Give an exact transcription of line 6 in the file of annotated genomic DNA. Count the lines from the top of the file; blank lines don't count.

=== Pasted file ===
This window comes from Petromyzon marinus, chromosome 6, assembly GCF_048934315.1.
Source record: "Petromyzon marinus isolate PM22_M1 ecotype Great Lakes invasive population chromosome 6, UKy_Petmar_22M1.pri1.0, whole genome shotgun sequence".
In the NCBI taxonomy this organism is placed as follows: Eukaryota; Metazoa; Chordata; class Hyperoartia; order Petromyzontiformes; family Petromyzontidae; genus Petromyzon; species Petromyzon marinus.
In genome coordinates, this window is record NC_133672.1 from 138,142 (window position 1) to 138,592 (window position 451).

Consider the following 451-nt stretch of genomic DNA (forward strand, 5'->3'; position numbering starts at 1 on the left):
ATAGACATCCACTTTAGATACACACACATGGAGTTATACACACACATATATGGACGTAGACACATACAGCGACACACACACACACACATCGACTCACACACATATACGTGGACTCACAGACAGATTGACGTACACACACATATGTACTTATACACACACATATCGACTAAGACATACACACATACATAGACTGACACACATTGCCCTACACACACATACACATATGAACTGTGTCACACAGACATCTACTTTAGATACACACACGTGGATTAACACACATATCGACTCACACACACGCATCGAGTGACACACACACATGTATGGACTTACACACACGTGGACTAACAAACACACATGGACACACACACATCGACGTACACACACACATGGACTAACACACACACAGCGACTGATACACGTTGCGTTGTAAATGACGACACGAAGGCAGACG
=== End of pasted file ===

ATAGACATCCACTTTAGATACACACACATGGAGTTATACACACACATATATGGACGTAGACACATACAGCGACACACACACACACACATCGACTCACACACATATACGTGGACTCACAGACAGATTGACGTACACACACATATGTACTTATACACACACATATCGACTAAGACATACACACATACATAGACTGACACACATTGCCCTACACACACATACACATATGAACTGTGTCACACAGACATCTACTTTAGATACACACACGTGGATTAACACACATATCGACTCACACACACGCATCGAGTGACACACACACATGTATGGACTTACACACACGTGGACTAACAAACACACATGGACACACACACATCGACGTACACACACACATGGACTAACACACACACAGCGACTGATACACGTTGCGTTGTAAATGACGACACGAAGGCAGACG